Finding and keeping a partner is hard. But it’s even harder if you place unrealistic expectations on them.
Today, I’ll show you how identifying needs vs wants in a relationship can be the key to success.
Let’s get started.
Wants and Needs in a Relationship
Everyone has wants and needs, both in life and in relationships. They are essentially minimum requirements for us to feel happy, healthy, and fulfilled.
But what you think you need for a relationship to be successful might not actually be what you need.
One of the most common mistakes people make when entering into a relationship is confusing their wants with needs.
This can put unnecessary pressure and expectations on your partner and can even cause the relationship to fail.
To avoid this, it’s important to understand the difference between a need and a want.
What Is the Difference Between a Need and a Want?
Put simply, needs are the universal criteria required for a relationship to be successful.
As humans, we are both unique and incredibly similar. And when it comes to basic needs, such as food and shelter, we are all the same.
This also applies to relationships. The basic needs in a relationship are the same. According to Tony Robbins, there are six basic human needs. I’ll discuss how these apply to relationships later in this article.
A want is different from a need because it is not essential for our survival or physical or mental wellbeing.
Wants are simply our desires — the things that we wish to achieve or manifest in our lives, but our survival and wellbeing don’t depend on them.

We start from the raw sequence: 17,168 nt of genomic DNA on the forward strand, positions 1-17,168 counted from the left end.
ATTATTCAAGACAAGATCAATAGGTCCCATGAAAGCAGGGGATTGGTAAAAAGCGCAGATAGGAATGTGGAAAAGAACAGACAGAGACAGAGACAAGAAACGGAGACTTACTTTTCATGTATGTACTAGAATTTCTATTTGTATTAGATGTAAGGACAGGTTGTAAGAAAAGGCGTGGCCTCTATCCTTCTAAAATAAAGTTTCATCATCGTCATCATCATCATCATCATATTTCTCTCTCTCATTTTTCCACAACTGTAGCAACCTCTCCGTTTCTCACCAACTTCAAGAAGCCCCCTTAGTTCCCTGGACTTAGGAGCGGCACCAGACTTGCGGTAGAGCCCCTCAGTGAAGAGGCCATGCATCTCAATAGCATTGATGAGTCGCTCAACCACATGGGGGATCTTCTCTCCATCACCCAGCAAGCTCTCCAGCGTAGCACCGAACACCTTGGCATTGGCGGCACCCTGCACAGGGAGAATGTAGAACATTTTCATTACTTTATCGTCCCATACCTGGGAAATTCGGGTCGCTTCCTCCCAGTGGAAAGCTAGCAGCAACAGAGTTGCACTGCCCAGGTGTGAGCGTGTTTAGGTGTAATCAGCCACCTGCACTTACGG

Watch this video for a more detailed explanation of the difference between wants and needs.
Needs vs. Wants Psychology
According to Russell Grieger, Ph.D., we humans tend to transform wants into needs in our minds. We think that because we want something, this means we must have it.
While it’s healthy to have desires and goals and pursue them, believing that you need them leads to unhealthy attachments to outcomes and disappointment.
What Does Needs vs Wants Mean?
“Needs vs. wants” refers to the duality between needs, which are universal (such as food, shelter, love, or a sense of belonging), and our wants, which depend much more on our individual personalities, preferences, backgrounds, and cultures.
Is it Better to Be Wanted or Needed in a Relationship?
A relationship should always be a choice that both partners make. If one person becomes too dependent on the other — i.e., “needing” them, it can make the relationship turn toxic.
A healthy relationship is a partnership between two people who are able to fulfill their own basic needs and stand on their own two feet, with or without a partner. You shouldn’t “need” a partner to feel complete.
In that sense, it is far better to be wanted and have your partner choose you day after day.
Wants, Needs, and Non-Negotiables
Non-negotiables are basic requirements that must be met for the relationship to be healthy and successful. All needs are non-negotiable since they are essential for us to thrive both in life and relationships.
A want can also be non-negotiable, but wants are much more subjective than needs. Something that is unacceptable to you may not be a problem for the next person.
For example, if you are a vegan activist, being vegan may be a non-negotiable you look for in a partner.
Or, if you have a strong political affiliation, you probably don’t want to plan a life together with a person from the opposing party.
If you’re single, it’s a good idea to get clear on what your needs and wants are before entering a relationship.